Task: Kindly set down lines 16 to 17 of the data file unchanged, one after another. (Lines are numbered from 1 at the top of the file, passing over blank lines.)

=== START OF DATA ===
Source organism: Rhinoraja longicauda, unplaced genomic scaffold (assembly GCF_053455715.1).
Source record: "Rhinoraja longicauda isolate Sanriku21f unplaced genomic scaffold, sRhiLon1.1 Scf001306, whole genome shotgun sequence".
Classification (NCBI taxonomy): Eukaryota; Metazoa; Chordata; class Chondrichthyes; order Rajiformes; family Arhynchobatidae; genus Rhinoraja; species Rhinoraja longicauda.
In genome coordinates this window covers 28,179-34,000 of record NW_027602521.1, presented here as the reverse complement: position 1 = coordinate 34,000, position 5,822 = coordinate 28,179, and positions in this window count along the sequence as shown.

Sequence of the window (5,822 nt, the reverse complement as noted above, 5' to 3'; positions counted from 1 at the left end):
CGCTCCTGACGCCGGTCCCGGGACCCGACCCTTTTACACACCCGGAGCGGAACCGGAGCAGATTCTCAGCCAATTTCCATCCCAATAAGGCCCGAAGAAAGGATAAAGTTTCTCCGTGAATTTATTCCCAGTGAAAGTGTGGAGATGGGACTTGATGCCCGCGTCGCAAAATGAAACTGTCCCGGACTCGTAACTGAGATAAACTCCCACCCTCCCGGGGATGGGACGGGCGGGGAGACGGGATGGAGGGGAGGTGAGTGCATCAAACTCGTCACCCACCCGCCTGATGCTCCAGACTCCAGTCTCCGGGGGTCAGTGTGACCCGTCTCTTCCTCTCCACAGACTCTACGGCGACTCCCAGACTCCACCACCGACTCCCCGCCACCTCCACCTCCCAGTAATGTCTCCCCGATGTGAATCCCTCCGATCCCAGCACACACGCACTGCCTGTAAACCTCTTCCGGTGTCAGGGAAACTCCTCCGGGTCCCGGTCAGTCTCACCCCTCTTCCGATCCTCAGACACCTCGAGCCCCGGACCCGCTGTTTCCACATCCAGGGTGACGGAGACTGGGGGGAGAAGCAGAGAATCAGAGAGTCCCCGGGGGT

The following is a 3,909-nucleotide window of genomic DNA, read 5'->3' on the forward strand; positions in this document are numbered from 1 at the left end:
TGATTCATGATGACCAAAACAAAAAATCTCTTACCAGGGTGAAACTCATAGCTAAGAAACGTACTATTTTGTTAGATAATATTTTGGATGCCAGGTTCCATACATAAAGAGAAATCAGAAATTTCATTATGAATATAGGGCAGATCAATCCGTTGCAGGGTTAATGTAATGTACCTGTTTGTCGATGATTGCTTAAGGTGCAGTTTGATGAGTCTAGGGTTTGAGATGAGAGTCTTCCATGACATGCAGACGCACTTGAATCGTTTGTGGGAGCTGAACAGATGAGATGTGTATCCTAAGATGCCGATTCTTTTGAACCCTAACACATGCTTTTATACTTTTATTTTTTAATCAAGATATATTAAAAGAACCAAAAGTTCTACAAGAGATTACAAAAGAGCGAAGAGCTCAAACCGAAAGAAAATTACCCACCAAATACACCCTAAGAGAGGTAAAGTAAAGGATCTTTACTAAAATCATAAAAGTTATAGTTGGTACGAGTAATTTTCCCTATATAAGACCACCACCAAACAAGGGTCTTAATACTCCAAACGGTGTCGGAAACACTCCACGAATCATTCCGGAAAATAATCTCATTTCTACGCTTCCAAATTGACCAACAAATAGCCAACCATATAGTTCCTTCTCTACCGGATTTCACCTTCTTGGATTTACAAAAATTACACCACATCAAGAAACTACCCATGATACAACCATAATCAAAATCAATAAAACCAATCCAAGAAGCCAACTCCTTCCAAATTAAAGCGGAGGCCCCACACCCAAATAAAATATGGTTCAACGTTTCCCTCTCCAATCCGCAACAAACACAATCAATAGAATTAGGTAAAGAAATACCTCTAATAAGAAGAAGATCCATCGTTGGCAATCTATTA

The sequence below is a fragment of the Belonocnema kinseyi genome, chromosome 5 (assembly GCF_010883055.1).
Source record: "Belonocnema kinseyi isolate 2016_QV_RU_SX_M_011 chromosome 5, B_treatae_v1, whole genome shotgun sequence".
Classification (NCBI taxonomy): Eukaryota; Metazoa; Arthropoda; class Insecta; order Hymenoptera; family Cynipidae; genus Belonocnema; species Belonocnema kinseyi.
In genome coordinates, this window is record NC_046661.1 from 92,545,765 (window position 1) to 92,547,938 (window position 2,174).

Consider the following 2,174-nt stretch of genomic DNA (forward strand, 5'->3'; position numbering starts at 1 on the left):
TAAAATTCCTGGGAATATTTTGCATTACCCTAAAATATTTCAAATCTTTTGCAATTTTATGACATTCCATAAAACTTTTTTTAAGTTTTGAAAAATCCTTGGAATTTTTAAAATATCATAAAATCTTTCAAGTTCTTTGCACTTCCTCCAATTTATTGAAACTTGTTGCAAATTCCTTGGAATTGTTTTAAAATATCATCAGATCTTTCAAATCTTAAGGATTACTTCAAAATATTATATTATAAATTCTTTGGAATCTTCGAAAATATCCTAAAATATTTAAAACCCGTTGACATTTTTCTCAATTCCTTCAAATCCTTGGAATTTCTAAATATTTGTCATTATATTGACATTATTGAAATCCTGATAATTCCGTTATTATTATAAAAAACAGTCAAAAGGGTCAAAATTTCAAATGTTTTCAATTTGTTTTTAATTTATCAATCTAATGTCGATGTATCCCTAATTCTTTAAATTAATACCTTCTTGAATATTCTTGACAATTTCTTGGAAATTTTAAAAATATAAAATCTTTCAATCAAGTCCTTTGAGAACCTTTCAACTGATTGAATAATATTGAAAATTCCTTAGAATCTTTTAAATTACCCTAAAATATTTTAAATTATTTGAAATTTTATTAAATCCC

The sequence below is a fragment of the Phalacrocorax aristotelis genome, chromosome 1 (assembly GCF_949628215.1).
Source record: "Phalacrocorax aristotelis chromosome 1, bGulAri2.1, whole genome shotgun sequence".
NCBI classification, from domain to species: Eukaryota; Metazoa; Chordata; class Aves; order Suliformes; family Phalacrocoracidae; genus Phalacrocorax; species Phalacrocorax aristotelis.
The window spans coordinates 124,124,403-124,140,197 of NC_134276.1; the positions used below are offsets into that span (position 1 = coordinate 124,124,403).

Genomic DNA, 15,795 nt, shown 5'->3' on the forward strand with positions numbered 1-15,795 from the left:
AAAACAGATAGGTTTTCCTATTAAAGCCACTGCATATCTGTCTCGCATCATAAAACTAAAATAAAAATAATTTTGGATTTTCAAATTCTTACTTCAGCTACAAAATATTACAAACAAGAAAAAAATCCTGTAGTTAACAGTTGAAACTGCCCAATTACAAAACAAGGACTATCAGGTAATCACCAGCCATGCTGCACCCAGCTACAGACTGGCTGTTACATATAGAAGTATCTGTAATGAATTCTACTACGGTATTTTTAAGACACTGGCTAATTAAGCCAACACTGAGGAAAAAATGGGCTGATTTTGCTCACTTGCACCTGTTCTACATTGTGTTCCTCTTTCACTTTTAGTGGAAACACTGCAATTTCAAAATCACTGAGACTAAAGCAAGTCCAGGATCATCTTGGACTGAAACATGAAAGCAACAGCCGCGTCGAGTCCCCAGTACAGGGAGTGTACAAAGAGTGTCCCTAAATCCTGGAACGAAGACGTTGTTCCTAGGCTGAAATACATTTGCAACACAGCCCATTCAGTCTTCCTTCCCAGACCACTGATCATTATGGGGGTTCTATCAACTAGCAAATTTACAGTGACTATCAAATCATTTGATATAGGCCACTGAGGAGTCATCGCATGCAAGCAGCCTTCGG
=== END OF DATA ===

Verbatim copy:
Source record: "Phalacrocorax aristotelis chromosome 1, bGulAri2.1, whole genome shotgun sequence".
NCBI classification, from domain to species: Eukaryota; Metazoa; Chordata; class Aves; order Suliformes; family Phalacrocoracidae; genus Phalacrocorax; species Phalacrocorax aristotelis.